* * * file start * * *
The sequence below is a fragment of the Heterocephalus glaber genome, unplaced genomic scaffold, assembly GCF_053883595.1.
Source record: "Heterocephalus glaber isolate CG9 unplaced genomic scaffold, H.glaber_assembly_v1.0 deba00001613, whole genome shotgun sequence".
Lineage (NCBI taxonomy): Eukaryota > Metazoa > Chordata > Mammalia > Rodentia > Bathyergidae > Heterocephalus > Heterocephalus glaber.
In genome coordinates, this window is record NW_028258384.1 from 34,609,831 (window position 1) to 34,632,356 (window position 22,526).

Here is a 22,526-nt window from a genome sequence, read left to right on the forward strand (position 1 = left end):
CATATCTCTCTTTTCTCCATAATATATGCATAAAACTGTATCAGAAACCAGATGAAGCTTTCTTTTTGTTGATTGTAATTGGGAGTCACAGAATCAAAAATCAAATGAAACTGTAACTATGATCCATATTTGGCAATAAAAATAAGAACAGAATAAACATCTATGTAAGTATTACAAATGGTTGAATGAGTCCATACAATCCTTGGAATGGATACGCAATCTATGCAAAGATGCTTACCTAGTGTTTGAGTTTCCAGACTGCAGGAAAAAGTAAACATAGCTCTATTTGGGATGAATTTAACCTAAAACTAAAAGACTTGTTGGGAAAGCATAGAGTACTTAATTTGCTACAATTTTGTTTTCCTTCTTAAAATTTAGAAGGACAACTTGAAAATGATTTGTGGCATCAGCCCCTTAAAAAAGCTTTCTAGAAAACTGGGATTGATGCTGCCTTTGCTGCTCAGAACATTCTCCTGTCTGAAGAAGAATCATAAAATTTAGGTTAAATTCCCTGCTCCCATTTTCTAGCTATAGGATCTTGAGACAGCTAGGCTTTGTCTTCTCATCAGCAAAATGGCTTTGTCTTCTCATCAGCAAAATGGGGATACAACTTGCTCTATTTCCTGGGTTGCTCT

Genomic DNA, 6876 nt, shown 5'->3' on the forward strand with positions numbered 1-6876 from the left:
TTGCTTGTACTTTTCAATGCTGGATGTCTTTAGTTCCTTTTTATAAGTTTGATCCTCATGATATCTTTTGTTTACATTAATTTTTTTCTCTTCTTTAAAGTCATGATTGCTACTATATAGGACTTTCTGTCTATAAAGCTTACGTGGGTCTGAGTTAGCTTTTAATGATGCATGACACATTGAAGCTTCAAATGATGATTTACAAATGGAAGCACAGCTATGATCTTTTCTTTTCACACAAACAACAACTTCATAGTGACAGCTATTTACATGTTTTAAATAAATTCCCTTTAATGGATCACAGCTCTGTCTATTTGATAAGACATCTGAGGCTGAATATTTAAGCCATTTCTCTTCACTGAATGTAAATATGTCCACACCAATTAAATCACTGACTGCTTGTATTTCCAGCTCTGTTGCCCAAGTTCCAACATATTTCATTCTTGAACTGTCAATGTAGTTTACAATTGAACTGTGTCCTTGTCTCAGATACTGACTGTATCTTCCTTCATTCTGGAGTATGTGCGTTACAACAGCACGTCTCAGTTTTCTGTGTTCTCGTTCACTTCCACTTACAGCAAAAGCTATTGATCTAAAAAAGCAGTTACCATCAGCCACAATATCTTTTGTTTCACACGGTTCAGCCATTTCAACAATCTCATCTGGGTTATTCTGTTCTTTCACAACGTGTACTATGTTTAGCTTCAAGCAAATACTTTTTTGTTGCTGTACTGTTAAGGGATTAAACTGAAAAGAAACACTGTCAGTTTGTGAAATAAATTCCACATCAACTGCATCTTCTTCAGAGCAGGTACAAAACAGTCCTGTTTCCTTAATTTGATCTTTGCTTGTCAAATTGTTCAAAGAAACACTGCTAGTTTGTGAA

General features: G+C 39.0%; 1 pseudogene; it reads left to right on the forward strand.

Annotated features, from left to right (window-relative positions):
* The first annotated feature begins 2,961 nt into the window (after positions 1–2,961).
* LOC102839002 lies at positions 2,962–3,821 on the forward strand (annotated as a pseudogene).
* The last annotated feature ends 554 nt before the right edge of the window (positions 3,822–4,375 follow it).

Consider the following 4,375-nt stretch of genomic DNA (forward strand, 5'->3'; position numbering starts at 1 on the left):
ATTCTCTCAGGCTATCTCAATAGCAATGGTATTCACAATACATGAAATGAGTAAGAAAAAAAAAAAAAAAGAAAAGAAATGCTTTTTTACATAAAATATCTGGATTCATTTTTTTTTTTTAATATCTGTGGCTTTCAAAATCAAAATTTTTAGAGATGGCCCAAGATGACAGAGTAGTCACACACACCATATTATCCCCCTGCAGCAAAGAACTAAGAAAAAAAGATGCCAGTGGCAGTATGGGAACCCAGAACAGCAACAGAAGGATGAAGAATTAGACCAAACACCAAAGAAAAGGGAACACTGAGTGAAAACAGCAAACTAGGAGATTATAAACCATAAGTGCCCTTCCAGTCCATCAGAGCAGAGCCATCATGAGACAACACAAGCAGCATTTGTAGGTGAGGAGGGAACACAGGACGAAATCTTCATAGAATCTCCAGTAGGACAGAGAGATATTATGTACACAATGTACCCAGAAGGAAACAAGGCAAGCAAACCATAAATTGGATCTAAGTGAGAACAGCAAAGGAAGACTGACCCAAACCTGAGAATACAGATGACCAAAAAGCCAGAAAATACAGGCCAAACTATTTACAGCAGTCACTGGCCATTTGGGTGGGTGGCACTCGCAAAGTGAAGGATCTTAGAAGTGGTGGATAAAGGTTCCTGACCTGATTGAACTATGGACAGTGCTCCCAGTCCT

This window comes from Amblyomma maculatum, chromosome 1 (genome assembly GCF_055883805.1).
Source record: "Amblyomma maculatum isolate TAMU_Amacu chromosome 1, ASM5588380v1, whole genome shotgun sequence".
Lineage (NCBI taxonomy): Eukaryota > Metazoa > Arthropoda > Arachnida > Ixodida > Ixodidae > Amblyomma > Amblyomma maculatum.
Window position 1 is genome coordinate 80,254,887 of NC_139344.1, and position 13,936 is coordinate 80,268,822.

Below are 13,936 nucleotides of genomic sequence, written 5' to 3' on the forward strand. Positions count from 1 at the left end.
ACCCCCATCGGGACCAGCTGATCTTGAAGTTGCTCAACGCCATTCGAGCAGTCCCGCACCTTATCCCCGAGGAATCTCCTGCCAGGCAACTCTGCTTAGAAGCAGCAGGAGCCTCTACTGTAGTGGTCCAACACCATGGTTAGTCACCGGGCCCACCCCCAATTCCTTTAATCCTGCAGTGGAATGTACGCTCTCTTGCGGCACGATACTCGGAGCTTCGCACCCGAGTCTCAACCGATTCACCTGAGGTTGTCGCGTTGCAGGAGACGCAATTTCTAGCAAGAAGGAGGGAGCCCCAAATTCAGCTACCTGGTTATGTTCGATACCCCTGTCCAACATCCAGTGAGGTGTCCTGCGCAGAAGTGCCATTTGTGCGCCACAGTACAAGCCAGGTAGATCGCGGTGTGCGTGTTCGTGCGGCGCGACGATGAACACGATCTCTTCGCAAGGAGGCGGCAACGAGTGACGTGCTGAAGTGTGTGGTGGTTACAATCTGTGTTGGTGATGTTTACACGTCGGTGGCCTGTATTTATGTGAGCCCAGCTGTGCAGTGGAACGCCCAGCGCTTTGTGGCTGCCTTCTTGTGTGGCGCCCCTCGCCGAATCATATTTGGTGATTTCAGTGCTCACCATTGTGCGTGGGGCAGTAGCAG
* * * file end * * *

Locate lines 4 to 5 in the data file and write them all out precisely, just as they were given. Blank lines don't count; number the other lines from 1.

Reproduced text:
In genome coordinates, this window is record NW_028258384.1 from 34,609,831 (window position 1) to 34,632,356 (window position 22,526).

Here is a 22,526-nt window from a genome sequence, read left to right on the forward strand (position 1 = left end):